The first thing your contact center management team needs to do when sitting down to create an agent productivity metric is agree in principle about what this is all about. Following are four principles we believe will make your journey on the road to productivity a safer one.
Principle 1: A productivity metric needs to reflect a leader’s understanding of what impacts productivity.
We are all responsible for how we use our time. Performance measures should be designed to encourage people to take that responsibility. The measure—along with the rest of the performance management infrastructure—should be constructed to indicate that management understands that there are events in every job that people cannot control.
The metrics should indicate to the agents that you know they can control how they use their time. But you also want them to know that you understand there are certain things that happen throughout the day that they cannot control.
For example, agents can control, to a certain extent, how much time they spend in after-call work. The agents’ skill level contributes to the length of after-call work— those more skilled can complete the tasks faster.
But the complexity of the call can also determine the amount of time spent in after call work time. The more complex calls typically take longer.
And, let’s suppose an agent needs to regain his composure after a particularly trying call. That agent can choose to take a few extra seconds in after call work time to regroup before taking the next call.
Agents are not in control of the time they spend waiting for a next call. This is determined by call volume, staffing levels, and the workforce management team.
The productivity metric needs to reflect a leader’s understanding of all these subtle time utilization possibilities.
Principle 2: The same measurement for everyone doing the same job.
For ease of measurement and setting consistent expectations, your productivity measurement should be the same for all people doing the same type of work. The metric should allow you to compare any agent to any other agent no matter what time of day he or she is working.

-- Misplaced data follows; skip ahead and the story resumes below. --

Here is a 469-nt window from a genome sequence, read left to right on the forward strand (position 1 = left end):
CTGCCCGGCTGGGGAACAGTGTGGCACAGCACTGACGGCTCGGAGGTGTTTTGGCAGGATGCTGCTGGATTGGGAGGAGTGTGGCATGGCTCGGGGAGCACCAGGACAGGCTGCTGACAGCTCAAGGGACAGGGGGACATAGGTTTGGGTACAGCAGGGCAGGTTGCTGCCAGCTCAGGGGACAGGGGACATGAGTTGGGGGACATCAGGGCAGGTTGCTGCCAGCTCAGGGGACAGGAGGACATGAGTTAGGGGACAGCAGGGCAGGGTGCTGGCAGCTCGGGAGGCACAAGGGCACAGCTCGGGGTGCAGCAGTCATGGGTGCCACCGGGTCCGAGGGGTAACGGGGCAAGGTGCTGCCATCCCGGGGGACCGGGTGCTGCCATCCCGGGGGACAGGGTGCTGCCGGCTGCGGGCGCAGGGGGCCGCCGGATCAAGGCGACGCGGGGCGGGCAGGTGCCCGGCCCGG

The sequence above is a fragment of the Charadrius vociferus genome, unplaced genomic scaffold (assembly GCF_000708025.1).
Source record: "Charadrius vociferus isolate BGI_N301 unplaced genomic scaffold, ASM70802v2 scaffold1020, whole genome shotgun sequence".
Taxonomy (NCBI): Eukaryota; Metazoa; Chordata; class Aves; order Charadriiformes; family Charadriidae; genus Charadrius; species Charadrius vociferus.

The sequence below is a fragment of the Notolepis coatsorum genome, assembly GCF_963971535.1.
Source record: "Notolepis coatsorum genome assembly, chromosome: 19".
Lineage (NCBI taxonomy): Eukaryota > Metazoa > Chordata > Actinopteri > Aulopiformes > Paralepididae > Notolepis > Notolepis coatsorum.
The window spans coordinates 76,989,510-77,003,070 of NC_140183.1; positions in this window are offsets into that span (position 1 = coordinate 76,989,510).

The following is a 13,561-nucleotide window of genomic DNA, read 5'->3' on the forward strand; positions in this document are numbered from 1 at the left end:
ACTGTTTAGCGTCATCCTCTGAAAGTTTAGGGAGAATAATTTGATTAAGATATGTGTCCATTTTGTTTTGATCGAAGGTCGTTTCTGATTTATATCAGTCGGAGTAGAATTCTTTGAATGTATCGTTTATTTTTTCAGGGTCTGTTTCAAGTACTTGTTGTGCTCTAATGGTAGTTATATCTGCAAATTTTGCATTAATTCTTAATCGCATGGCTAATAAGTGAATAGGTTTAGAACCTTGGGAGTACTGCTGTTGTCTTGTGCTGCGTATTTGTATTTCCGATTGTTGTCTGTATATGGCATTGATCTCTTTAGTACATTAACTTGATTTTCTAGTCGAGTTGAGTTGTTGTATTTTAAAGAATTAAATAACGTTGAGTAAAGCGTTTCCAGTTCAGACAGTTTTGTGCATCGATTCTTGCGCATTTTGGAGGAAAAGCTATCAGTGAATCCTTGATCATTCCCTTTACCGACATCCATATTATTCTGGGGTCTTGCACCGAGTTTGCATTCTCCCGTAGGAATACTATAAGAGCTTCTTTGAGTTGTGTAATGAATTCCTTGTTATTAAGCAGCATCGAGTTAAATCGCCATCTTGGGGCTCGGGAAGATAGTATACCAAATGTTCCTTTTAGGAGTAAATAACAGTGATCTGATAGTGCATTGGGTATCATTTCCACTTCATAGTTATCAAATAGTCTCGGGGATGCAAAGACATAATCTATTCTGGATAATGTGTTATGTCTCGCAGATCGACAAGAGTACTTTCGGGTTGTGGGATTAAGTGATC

This makes it easier to roll the metric into a center-wide performance metric. The goal of all good measurement systems is to have the metrics in one part of the organization relate to the metrics throughout the organization.
Let’s say you are using “calls per hour” as your productivity metric. If you calculate productivity by simply taking the number of calls offered and divide it by the number of hours worked, then your night shift can never reach the same standard as your day shift. The night shift agent usually has fewer calls offered per person than the day shift (thus leading to lower calls per hour).
Your job is to determine how to accommodate any such inequity and still utilize the same measurement and standard for all.
Principle 3: One metric—different standards.
There are times when you’ll need to have different performance standards. Let’s pretend you have two agent groups, one of which handles a call type with a much longer average handled time. You can still use the same measure for productivity.
But you can adapt the metric to this longer talk time by setting up a different performance standard. So, if your productivity measurement were “calls per hour,” the group with the longer handled time would have a lower performance standard. By definition, this group cannot complete as many calls in the same number of hours since the handled time is longer.
Principle 4: Fairness
The most important principle is fairness. There are many things that can happen throughout the week that can affect an agent’s ability to produce.
What if you introduce a new process that is quite complex? It may take the agent a while to get up to speed.
Or, in an outbound telemarketing environment, the list quality and campaign requirements can cause a varying degree of productivity. The management team must always be on the lookout for factors of system variability and adjust the standard for fairness.